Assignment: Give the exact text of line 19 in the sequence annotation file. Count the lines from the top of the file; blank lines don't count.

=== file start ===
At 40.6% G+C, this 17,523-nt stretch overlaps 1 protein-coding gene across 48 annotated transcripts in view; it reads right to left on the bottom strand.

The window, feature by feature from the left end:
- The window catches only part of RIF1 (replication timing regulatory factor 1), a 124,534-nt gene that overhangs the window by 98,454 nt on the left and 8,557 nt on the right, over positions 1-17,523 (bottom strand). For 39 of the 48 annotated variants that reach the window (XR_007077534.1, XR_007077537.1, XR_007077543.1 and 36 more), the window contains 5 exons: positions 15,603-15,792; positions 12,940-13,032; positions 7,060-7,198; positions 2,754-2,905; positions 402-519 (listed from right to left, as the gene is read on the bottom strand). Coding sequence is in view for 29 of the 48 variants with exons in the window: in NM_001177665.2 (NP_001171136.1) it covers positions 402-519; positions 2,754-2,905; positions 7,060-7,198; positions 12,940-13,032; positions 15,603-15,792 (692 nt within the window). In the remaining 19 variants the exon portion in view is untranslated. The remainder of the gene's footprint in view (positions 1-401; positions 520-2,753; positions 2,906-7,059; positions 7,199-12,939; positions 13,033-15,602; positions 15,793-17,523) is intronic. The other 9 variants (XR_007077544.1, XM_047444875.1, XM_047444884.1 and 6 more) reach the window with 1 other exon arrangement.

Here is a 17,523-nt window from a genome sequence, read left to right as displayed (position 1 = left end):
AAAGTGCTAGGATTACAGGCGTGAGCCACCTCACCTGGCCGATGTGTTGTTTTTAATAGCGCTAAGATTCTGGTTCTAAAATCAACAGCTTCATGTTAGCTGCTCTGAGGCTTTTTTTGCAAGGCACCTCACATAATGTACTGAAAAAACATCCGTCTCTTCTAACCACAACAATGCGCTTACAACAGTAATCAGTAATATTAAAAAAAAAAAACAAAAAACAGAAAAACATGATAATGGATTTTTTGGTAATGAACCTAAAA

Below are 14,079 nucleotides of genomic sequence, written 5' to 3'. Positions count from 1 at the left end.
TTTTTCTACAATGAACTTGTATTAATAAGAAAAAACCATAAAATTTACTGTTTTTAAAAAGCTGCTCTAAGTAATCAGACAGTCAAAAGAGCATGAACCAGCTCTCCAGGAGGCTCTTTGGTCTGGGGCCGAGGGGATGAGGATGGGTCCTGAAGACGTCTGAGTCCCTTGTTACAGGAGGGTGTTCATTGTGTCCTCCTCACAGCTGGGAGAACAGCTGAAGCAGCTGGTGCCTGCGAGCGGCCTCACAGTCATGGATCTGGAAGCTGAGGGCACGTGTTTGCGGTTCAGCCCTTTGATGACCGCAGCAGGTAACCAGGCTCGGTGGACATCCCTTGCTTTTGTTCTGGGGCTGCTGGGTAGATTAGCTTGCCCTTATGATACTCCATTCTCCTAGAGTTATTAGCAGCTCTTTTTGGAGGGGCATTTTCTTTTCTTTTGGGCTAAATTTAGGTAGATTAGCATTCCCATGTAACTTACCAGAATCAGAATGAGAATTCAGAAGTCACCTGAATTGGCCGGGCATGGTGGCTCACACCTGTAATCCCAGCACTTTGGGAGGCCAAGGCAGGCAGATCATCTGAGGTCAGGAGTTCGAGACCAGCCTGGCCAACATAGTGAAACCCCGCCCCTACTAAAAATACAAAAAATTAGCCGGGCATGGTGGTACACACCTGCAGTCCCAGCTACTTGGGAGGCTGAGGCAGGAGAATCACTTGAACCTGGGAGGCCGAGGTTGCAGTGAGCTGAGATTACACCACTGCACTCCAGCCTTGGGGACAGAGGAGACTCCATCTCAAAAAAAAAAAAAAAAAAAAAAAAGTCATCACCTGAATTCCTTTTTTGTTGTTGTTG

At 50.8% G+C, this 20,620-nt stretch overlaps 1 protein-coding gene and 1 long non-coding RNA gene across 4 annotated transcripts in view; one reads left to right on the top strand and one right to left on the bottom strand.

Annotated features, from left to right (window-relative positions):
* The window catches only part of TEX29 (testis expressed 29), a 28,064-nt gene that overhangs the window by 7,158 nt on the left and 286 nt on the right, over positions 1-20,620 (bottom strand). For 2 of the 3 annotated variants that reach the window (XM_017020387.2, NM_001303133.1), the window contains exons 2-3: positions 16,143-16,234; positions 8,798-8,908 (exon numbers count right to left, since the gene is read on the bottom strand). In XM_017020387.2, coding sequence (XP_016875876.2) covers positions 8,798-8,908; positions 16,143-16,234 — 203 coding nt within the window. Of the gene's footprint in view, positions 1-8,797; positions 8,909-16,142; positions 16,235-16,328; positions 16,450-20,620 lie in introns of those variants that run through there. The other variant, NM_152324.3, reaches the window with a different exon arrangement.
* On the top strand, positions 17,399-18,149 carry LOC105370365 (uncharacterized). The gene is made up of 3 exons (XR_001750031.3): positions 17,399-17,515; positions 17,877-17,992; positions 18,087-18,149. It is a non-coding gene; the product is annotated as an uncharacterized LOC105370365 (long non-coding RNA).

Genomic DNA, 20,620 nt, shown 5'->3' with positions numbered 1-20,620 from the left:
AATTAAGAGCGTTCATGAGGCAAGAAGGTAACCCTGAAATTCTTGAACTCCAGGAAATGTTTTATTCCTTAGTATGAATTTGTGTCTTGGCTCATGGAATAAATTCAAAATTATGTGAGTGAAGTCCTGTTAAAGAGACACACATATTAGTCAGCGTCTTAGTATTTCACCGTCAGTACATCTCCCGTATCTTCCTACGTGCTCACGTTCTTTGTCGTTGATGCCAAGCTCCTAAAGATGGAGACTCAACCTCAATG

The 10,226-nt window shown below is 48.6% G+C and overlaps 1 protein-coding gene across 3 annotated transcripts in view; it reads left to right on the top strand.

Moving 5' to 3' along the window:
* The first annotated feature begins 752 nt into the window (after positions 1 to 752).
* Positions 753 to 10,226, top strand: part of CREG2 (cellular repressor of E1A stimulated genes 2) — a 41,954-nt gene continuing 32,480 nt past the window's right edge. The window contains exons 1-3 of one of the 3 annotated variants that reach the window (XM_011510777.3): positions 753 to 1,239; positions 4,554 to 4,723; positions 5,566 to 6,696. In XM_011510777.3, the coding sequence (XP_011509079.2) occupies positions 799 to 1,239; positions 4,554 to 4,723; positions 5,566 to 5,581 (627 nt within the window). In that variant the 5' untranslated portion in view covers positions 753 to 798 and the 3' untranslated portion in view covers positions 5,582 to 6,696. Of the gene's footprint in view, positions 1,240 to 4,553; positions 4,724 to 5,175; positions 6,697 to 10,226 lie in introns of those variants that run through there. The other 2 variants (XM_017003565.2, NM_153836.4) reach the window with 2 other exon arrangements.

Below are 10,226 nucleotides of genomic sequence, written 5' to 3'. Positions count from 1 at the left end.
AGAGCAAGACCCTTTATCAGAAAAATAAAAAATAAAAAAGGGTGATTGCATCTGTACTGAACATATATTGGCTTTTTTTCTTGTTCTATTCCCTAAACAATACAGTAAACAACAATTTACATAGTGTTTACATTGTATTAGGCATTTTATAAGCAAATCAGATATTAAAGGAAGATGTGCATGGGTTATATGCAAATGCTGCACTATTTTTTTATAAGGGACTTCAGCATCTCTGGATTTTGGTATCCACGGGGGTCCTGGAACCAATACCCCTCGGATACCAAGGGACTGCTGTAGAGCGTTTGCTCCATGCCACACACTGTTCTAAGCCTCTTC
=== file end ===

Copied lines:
AGAGCAAGACCCTTTATCAGAAAAATAAAAAATAAAAAAGGGTGATTGCATCTGTACTGAACATATATTGGCTTTTTTTCTTGTTCTATTCCCTAAACAATACAGTAAACAACAATTTACATAGTGTTTACATTGTATTAGGCATTTTATAAGCAAATCAGATATTAAAGGAAGATGTGCATGGGTTATATGCAAATGCTGCACTATTTTTTTATAAGGGACTTCAGCATCTCTGGATTTTGGTATCCACGGGGGTCCTGGAACCAATACCCCTCGGATACCAAGGGACTGCTGTAGAGCGTTTGCTCCATGCCACACACTGTTCTAAGCCTCTTC